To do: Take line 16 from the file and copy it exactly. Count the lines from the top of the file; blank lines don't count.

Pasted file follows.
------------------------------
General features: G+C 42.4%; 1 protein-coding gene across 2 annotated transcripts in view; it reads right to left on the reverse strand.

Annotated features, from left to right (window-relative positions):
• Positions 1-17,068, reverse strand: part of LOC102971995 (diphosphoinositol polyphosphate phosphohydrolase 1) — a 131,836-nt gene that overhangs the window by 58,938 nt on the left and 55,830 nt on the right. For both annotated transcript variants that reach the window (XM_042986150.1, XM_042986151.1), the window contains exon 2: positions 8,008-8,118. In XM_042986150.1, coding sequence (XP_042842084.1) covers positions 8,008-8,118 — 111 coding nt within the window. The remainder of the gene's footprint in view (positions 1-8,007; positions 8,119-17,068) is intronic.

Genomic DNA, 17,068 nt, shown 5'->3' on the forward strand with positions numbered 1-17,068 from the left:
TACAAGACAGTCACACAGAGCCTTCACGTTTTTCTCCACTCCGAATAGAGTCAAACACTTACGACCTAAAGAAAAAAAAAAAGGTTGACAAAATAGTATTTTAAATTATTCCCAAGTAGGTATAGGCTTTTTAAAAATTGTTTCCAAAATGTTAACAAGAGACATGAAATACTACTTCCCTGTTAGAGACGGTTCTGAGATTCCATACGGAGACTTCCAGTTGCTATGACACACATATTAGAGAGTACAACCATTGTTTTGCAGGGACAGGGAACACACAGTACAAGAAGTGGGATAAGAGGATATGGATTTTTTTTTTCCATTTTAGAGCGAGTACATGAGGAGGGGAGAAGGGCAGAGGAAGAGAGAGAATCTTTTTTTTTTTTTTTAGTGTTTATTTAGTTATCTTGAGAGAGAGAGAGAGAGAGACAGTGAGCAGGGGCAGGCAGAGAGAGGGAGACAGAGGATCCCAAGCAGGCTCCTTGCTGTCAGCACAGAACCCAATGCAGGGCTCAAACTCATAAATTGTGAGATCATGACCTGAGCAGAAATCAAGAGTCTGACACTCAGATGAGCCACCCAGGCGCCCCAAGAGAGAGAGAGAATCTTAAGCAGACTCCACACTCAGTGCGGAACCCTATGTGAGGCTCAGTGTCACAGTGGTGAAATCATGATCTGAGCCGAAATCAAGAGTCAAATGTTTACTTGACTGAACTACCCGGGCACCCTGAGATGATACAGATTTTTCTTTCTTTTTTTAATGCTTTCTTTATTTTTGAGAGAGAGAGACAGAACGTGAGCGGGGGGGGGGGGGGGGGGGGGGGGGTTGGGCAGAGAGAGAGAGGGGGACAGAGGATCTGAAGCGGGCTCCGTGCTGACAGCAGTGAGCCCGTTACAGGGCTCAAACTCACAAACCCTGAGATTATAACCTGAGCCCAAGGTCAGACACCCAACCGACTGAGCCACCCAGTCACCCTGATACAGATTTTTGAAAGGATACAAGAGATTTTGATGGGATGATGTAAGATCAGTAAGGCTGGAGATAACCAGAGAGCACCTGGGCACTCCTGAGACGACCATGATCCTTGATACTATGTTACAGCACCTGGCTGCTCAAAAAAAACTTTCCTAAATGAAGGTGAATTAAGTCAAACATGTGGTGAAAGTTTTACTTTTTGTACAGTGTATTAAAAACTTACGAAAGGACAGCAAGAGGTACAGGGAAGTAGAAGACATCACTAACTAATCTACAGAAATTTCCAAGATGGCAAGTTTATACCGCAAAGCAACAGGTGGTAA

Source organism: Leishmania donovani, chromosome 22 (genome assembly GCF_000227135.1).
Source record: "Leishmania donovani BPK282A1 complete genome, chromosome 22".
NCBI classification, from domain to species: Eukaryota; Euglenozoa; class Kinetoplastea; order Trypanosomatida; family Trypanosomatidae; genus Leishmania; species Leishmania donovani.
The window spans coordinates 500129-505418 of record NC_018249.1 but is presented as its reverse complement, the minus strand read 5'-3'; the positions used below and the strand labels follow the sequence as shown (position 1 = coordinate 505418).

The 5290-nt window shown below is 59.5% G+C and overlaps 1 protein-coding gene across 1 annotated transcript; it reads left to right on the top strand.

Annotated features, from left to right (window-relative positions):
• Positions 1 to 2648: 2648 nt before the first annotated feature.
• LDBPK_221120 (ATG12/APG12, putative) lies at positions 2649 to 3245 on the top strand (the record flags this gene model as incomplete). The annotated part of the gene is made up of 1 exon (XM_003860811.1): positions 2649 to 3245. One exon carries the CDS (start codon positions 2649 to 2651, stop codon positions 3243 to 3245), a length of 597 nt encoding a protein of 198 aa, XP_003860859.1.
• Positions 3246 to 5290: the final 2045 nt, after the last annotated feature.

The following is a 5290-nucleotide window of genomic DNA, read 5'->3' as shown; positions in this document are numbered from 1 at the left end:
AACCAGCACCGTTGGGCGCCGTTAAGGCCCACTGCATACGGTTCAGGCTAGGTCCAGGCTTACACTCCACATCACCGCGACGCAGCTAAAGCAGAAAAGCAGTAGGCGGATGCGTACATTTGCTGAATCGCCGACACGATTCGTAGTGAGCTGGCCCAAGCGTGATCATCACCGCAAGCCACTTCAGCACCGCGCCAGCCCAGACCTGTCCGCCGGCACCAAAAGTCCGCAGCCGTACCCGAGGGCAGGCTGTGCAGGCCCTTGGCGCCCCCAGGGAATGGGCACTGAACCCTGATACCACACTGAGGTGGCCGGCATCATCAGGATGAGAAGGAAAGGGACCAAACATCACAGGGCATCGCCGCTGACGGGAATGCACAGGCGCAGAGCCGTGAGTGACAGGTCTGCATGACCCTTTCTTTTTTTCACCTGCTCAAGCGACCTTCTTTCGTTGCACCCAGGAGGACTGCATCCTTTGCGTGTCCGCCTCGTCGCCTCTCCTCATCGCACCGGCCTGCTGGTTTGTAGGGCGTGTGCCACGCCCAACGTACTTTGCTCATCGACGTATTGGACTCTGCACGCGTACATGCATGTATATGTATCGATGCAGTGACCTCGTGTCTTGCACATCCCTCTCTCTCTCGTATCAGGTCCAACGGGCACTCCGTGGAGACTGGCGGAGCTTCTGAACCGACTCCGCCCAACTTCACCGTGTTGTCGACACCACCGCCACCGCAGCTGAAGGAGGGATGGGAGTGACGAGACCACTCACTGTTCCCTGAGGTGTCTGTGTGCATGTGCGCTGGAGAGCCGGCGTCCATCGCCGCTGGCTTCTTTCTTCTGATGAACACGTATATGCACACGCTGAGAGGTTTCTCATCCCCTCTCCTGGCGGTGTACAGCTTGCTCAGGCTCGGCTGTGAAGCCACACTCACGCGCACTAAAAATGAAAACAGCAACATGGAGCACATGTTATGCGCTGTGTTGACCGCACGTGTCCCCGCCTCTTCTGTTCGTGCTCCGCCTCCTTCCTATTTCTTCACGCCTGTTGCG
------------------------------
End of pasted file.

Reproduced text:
AACCAGCACCGTTGGGCGCCGTTAAGGCCCACTGCATACGGTTCAGGCTAGGTCCAGGCTTACACTCCACATCACCGCGACGCAGCTAAAGCAGAAAAGCAGTAGGCGGATGCGTACATTTGCTGAATCGCCGACACGATTCGTAGTGAGCTGGCCCAAGCGTGATCATCACCGCAAGCCACTTCAGCACCGCGCCAGCCCAGACCTGTCCGCCGGCACCAAAAGTCCGCAGCCGTACCCGAGGGCAGGCTGTGCAGGCCCTTGGCGCCCCCAGGGAATGGGCACTGAACCCTGATACCACACTGAGGTGGCCGGCATCATCAGGATGAGAAGGAAAGGGACCAAACATCACAGGGCATCGCCGCTGACGGGAATGCACAGGCGCAGAGCCGTGAGTGACAGGTCTGCATGACCCTTTCTTTTTTTCACCTGCTCAAGCGACCTTCTTTCGTTGCACCCAGGAGGACTGCATCCTTTGCGTGTCCGCCTCGTCGCCTCTCCTCATCGCACCGGCCTGCTGGTTTGTAGGGCGTGTGCCACGCCCAACGTACTTTGCTCATCGACGTATTGGACTCTGCACGCGTACATGCATGTATATGTATCGATGCAGTGACCTCGTGTCTTGCACATCCCTCTCTCTCTCGTATCAGGTCCAACGGGCACTCCGTGGAGACTGGCGGAGCTTCTGAACCGACTCCGCCCAACTTCACCGTGTTGTCGACACCACCGCCACCGCAGCTGAAGGAGGGATGGGAGTGACGAGACCACTCACTGTTCCCTGAGGTGTCTGTGTGCATGTGCGCTGGAGAGCCGGCGTCCATCGCCGCTGGCTTCTTTCTTCTGATGAACACGTATATGCACACGCTGAGAGGTTTCTCATCCCCTCTCCTGGCGGTGTACAGCTTGCTCAGGCTCGGCTGTGAAGCCACACTCACGCGCACTAAAAATGAAAACAGCAACATGGAGCACATGTTATGCGCTGTGTTGACCGCACGTGTCCCCGCCTCTTCTGTTCGTGCTCCGCCTCCTTCCTATTTCTTCACGCCTGTTGCG